A good example of a brand advocacy is Australian dairy company Bulla and their long-standing ambassador, well-known pastry chef Kirsten Tibballs. By aligning with a respected pastry chef, Bulla builds its reputation as a high-quality product that is trusted by industry professionals. Bulla can connect with Tibballs’ large and engaged audience of food enthusiasts and regularly be featured in engaging posts and delicious recipes. As for Tibballs herself, she aligns with Bulla’s branding of being a family-owned local business because she is well known and accessible to Australian audiences through her appearances on televisions series like Masterchef.
According to a 2018 article in the Journal of Marketing Management and Consumer Behaviour, using brand ambassadors can affect electronic word of mouth advertising and have a positive effect on customer buying behaviour.
Influencer marketing relies on endorsements from individuals who have built social media followings on social platforms and are considered authorities on particular topics. By engaging social media influencers, a brand can collaboratively create highly engaging content that resonates with a specific target audience. Research MediaKix says that 80% of marketers find influencer marketing effective and 71% rate the quality of customers that influencer campaigns generate as better than our sources.
Brands can work with celebrity influencers with large followings or work with ‘micro-influencers’ with smaller but loyal followings. A study from The Keller Fay Group and Experticity says that an impressive 82% of survey respondents said they were highly likely to follow a micro-influencers’ recommendation.
According to a report from Business Insider, the influencer marketing industry is on track to be worth up to $15 billion by 2022. An advantage of using influencers as brand advocates is that they often specialise in a particular category and are experts in appealing to their dedicated audience. With more people engaging with social media than ever before, influencer marketing is an irrefutable marketing strategy that yields genuine leads for brands.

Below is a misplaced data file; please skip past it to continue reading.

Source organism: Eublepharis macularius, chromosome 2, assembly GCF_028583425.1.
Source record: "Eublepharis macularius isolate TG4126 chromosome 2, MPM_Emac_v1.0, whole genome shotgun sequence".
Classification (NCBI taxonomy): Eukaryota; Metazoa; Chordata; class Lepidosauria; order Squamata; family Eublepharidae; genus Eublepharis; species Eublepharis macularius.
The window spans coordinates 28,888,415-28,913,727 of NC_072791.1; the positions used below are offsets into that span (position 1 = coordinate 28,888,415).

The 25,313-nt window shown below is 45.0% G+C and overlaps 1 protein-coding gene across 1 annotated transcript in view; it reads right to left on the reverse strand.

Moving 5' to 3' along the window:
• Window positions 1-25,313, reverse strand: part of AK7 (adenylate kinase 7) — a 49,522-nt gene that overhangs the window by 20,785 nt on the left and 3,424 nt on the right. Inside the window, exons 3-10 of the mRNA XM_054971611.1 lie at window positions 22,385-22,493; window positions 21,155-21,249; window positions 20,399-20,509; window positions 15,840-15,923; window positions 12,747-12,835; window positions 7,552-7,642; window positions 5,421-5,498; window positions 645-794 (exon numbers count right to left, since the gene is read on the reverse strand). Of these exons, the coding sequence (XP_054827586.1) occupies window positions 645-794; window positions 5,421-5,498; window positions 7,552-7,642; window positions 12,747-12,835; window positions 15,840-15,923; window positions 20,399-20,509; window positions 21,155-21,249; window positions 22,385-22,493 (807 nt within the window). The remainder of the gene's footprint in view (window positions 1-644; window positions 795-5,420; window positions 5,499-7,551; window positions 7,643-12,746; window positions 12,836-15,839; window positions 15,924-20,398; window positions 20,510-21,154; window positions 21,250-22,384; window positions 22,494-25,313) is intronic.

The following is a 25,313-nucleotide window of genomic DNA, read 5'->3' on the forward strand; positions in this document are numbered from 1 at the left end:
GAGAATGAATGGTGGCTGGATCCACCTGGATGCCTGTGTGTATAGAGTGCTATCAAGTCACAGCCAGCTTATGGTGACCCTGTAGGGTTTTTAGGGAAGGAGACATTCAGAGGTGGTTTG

4. Employees as advocates
Some brands are now utilising the power of their workforce as brand advocates on digital platforms. Research from LinkedIn says that employees have a network that is 10 times larger than a company’s follower base. This represents a cost effective opportunity for brands to engage with networks and build positive conversations that resonate about their brand.
In order to use employees as brand advocates, a business must create a plan and adequately train employees on how to use social media, as well as provide guidelines for use.
Computer technology company Dell is a good example of a brand that has successfully activated employees online and turned them into brand advocates. The former Director of Social Media Training and Activation, Amy Heiss said of employee advocacy: “One of the big tenets of our social media and community training is that we want people to post 80% about topics that are informative, helpful and relevant to our customers or are personally interesting to our employees, stuff that reflects their own interests. Only 20% of the content they share should actually be about Dell.”
Using brand advocates is a viable marketing strategy because modern savvy consumers trust and consult opinions before making a purchase. A brand advocate is someone who is genuinely invested in a brand and can promote it an engaging and enthusiastic way. By tapping into the social networks of advocates, businesses can boost awareness, generate leads and truly influence future consumer behaviour.